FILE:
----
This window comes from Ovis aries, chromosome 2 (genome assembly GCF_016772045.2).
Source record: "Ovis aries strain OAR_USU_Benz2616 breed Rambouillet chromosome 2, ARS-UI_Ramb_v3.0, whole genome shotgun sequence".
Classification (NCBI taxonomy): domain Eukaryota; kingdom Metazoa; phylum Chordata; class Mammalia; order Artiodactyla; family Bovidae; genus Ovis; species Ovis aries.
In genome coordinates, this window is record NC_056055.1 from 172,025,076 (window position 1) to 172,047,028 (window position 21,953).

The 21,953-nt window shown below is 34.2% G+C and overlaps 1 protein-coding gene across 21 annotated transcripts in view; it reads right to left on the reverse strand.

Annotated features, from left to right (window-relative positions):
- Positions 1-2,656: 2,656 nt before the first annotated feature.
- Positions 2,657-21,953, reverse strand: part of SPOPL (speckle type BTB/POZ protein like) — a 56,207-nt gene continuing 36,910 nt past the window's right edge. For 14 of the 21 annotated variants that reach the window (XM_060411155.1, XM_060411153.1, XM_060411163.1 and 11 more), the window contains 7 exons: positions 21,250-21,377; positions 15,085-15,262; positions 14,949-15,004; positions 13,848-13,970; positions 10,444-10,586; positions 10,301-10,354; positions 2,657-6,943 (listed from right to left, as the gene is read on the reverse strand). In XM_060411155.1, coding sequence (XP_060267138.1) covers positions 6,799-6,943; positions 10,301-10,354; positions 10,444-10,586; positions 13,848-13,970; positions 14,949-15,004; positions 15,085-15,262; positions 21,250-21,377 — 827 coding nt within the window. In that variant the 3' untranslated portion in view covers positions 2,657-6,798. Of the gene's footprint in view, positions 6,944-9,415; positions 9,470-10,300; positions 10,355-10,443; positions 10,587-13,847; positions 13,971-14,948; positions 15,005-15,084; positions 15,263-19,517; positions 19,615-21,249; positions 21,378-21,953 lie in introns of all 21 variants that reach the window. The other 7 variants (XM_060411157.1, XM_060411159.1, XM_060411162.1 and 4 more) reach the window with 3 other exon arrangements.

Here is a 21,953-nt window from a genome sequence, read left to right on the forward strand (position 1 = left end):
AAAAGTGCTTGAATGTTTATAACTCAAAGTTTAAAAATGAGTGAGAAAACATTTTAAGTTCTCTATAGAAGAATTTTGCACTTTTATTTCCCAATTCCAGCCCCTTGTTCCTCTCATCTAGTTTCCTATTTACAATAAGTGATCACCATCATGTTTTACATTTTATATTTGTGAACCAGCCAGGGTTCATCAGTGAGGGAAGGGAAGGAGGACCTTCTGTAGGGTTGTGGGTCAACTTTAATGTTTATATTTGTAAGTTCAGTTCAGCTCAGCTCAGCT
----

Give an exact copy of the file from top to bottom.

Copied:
This window comes from Ovis aries, chromosome 2 (genome assembly GCF_016772045.2).
Source record: "Ovis aries strain OAR_USU_Benz2616 breed Rambouillet chromosome 2, ARS-UI_Ramb_v3.0, whole genome shotgun sequence".
Classification (NCBI taxonomy): domain Eukaryota; kingdom Metazoa; phylum Chordata; class Mammalia; order Artiodactyla; family Bovidae; genus Ovis; species Ovis aries.
In genome coordinates, this window is record NC_056055.1 from 172,025,076 (window position 1) to 172,047,028 (window position 21,953).

The 21,953-nt window shown below is 34.2% G+C and overlaps 1 protein-coding gene across 21 annotated transcripts in view; it reads right to left on the reverse strand.

Annotated features, from left to right (window-relative positions):
- Positions 1-2,656: 2,656 nt before the first annotated feature.
- Positions 2,657-21,953, reverse strand: part of SPOPL (speckle type BTB/POZ protein like) — a 56,207-nt gene continuing 36,910 nt past the window's right edge. For 14 of the 21 annotated variants that reach the window (XM_060411155.1, XM_060411153.1, XM_060411163.1 and 11 more), the window contains 7 exons: positions 21,250-21,377; positions 15,085-15,262; positions 14,949-15,004; positions 13,848-13,970; positions 10,444-10,586; positions 10,301-10,354; positions 2,657-6,943 (listed from right to left, as the gene is read on the reverse strand). In XM_060411155.1, coding sequence (XP_060267138.1) covers positions 6,799-6,943; positions 10,301-10,354; positions 10,444-10,586; positions 13,848-13,970; positions 14,949-15,004; positions 15,085-15,262; positions 21,250-21,377 — 827 coding nt within the window. In that variant the 3' untranslated portion in view covers positions 2,657-6,798. Of the gene's footprint in view, positions 6,944-9,415; positions 9,470-10,300; positions 10,355-10,443; positions 10,587-13,847; positions 13,971-14,948; positions 15,005-15,084; positions 15,263-19,517; positions 19,615-21,249; positions 21,378-21,953 lie in introns of all 21 variants that reach the window. The other 7 variants (XM_060411157.1, XM_060411159.1, XM_060411162.1 and 4 more) reach the window with 3 other exon arrangements.

Here is a 21,953-nt window from a genome sequence, read left to right on the forward strand (position 1 = left end):
AAAAGTGCTTGAATGTTTATAACTCAAAGTTTAAAAATGAGTGAGAAAACATTTTAAGTTCTCTATAGAAGAATTTTGCACTTTTATTTCCCAATTCCAGCCCCTTGTTCCTCTCATCTAGTTTCCTATTTACAATAAGTGATCACCATCATGTTTTACATTTTATATTTGTGAACCAGCCAGGGTTCATCAGTGAGGGAAGGGAAGGAGGACCTTCTGTAGGGTTGTGGGTCAACTTTAATGTTTATATTTGTAAGTTCAGTTCAGCTCAGCTCAGCT